My first question, one I am trying to answer for myself,.
My students always want to do bigger and more complex pieces that they are really ready for. How do I rein them in without discouraging them?
In the studio shelving, they see large forms, moulds, that I use for my sale pieces and want to use them. Problem is, the pieces are to big for them to manage, and I also don't want to make everything I use for my sales line to be used by my students to produces pieces that would be similar but not so well done as the one's I make for the local market. Same form, same glaze, ect. I don't have room to separate everything and still be able to do my work in the same studio.


In reply to your original thread here. I taught in a hs for 30+ years, working with all sorts of students from physically handicapped kids to intelligent well coordinated adults. Over the years many of these would want to do something bigger, more outrageous or off the wall than others in the class might want to attempt. I never discouraged them, and always mad certain that their experience was as rich and successful as possible. I would keep constant watch that they were doing thing right, handling things well, and were successful in creating what they wanted. I did this for several reasons-first I was and am a teacher-I teach, its me! Secondly, the energy and exploration they would have would rub off on others-raising the overall experience and energy level of the entire class. In the end, it was always a win/win for me and the students. There were tools, and clays, and items that I would keep aside-locked away, hidden in drawers no one knew about etc. These were things that got pulled out when a special problem or need came about-helping me to solve the problem. Over the years the one to benefit the most form all of the student exploration, or wishing to work outside of the box was me. I usually had to research some form, technique, or process that I had not done before. This would lead me to make special tools or dies, create new glaze colors, fire at different temperatures for things like lusters and multiple firings, come up with joining process for odd shapes, and a slew of other unnamable skills and knowledge.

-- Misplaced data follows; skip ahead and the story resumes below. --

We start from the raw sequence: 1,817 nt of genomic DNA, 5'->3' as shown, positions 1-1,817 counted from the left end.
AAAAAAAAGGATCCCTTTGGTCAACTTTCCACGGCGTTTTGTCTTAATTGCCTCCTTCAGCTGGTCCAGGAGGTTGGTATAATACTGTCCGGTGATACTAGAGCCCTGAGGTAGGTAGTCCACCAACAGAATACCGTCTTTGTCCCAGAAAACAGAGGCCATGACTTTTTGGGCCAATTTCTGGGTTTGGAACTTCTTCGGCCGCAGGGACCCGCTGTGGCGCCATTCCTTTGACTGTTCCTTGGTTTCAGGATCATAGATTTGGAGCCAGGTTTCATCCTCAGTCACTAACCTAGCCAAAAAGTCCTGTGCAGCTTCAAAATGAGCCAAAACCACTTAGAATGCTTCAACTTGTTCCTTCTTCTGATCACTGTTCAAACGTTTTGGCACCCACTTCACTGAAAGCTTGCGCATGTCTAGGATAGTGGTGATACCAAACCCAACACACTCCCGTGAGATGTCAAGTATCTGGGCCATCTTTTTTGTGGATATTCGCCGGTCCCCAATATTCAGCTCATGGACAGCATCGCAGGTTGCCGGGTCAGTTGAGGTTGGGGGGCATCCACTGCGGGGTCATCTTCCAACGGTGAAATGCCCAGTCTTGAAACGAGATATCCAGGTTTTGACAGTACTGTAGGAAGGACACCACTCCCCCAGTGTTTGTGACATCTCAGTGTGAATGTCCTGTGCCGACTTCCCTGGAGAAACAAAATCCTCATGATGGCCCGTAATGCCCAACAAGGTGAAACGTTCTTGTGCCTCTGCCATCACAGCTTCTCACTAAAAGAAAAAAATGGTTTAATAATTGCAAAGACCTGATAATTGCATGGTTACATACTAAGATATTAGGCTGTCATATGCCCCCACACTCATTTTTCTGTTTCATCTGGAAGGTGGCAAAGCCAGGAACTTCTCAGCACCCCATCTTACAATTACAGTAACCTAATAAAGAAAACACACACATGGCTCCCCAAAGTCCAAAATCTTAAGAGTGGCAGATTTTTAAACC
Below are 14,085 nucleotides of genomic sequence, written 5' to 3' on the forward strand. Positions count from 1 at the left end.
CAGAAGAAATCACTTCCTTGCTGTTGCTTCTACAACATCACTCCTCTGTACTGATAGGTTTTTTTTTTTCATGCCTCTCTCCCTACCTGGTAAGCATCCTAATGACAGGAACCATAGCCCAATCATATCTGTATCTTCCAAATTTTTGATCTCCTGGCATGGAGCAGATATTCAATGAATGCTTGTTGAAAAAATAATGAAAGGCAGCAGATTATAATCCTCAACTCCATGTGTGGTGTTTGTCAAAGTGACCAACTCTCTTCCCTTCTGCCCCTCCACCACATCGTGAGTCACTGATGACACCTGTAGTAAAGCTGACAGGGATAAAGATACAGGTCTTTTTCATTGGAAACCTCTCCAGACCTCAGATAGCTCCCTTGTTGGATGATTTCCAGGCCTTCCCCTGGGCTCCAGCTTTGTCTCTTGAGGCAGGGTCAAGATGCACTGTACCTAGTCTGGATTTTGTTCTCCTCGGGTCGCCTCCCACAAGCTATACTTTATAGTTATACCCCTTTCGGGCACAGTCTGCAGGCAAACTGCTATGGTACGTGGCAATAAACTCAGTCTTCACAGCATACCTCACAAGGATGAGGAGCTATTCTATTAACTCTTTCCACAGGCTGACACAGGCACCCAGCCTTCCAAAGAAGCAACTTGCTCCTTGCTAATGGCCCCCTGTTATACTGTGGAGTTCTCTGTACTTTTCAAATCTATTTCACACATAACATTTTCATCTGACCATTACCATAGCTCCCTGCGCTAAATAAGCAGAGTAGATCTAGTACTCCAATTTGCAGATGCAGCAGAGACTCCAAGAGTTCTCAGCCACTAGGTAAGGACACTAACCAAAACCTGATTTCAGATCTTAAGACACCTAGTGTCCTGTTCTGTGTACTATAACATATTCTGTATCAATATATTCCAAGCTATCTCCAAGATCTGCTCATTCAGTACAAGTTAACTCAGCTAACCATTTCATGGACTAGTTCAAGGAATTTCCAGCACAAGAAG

I would love to have a studio large enough to hold classes, and immerse myself in the problems of student work again, but alas don't think it will happen.

Simply retired teacher, not dead, living the dream. on and on and. . . . on. . . .                                                                                 http://picworkspottery.blogspot.com/


#26 clay lover

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Posted 31 December 2011 - 09:28 AM

Many thoughtful responses, thanks, all.

Trina, when you have open studio, how do you manage to not have more people show up that you have space for? I don't want to get into managing a different sort of scheduling. I had thought about that approach, 'these are the open days come as many or as few as you want, every one pays the same.' Is that an easier approach than pay for what you use, time wise? These are people I know and are trustworthy.